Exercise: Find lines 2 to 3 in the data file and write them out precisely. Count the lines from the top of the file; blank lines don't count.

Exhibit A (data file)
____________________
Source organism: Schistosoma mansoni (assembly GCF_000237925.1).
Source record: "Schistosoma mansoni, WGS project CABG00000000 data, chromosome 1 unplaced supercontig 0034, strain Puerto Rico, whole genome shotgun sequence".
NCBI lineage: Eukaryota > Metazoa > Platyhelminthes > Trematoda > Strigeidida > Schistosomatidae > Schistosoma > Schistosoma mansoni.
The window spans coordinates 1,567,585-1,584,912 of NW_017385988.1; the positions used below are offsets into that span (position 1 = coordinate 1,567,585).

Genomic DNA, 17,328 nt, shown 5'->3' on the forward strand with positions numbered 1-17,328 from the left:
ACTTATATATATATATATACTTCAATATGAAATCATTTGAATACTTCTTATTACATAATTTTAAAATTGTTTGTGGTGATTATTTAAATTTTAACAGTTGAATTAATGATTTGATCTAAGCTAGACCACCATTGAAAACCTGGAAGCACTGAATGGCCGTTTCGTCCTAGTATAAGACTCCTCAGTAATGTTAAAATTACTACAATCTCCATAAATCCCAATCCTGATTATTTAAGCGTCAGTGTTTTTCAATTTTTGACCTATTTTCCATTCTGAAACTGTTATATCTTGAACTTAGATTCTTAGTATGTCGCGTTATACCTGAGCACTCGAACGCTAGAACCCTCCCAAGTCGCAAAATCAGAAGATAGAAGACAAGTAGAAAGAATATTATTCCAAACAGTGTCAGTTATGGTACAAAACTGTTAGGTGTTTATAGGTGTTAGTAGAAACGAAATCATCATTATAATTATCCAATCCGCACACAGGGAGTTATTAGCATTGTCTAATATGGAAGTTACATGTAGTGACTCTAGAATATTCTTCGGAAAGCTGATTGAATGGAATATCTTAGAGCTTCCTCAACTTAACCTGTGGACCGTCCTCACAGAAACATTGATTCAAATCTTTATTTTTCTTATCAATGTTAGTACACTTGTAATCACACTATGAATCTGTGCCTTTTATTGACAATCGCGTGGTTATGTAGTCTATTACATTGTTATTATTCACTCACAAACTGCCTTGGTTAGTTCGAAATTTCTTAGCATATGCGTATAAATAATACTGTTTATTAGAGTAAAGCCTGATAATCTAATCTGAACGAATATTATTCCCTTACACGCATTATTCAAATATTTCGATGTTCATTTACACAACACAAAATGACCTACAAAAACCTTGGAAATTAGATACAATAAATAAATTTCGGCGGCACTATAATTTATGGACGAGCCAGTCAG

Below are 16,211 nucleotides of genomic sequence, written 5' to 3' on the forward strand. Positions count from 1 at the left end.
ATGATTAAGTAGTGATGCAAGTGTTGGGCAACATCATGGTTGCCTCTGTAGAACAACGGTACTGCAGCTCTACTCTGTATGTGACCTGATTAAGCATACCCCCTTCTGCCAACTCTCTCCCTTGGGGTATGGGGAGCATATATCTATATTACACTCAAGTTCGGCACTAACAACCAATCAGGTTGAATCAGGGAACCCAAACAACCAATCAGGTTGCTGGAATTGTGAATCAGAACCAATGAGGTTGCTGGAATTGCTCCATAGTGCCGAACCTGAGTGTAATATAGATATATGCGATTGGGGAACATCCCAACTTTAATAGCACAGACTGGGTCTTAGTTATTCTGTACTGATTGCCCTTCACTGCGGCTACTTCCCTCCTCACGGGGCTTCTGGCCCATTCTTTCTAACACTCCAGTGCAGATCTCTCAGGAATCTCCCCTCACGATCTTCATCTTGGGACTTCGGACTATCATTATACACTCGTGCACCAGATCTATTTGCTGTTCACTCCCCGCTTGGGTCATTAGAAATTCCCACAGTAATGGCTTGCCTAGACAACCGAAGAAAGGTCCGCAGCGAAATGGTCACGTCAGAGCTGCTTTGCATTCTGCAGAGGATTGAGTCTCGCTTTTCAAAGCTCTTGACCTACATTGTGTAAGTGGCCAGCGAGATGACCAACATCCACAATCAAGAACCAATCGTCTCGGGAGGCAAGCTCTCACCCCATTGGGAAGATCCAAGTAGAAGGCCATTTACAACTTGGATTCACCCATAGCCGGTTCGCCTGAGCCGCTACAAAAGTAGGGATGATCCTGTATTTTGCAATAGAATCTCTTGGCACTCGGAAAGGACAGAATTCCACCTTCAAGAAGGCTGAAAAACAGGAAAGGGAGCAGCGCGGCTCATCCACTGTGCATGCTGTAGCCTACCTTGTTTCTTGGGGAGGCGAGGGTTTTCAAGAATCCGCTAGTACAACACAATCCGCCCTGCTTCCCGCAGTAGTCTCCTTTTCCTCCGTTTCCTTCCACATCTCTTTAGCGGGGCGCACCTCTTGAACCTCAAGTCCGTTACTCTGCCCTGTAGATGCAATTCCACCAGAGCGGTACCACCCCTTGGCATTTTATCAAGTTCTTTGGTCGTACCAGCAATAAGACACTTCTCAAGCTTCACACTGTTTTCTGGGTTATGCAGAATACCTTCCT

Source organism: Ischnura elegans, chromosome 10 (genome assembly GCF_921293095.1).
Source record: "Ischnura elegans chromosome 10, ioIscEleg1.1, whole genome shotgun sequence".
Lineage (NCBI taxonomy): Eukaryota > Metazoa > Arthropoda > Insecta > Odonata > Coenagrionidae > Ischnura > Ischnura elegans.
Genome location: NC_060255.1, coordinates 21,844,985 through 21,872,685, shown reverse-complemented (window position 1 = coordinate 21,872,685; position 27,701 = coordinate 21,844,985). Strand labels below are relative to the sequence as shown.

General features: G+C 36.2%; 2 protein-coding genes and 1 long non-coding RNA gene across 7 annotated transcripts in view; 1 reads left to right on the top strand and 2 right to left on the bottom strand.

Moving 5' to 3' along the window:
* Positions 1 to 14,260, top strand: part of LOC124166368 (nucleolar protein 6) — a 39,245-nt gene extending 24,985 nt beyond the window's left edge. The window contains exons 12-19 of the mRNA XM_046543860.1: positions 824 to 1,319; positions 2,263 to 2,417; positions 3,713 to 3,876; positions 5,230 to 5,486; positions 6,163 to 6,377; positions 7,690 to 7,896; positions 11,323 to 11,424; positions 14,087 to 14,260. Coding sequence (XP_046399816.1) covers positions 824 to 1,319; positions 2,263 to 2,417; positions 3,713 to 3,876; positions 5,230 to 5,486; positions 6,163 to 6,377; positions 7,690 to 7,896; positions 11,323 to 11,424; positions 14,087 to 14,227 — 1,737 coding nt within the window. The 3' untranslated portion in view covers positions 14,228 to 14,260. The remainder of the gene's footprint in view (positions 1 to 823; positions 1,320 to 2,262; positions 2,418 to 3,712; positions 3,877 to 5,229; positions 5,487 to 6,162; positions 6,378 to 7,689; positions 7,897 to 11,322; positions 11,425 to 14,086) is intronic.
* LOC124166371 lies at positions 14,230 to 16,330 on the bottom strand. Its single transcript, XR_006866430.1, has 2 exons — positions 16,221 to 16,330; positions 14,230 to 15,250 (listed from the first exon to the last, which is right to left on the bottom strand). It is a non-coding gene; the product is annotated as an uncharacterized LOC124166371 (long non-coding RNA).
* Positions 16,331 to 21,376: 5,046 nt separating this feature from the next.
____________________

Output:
Source record: "Schistosoma mansoni, WGS project CABG00000000 data, chromosome 1 unplaced supercontig 0034, strain Puerto Rico, whole genome shotgun sequence".
NCBI lineage: Eukaryota > Metazoa > Platyhelminthes > Trematoda > Strigeidida > Schistosomatidae > Schistosoma > Schistosoma mansoni.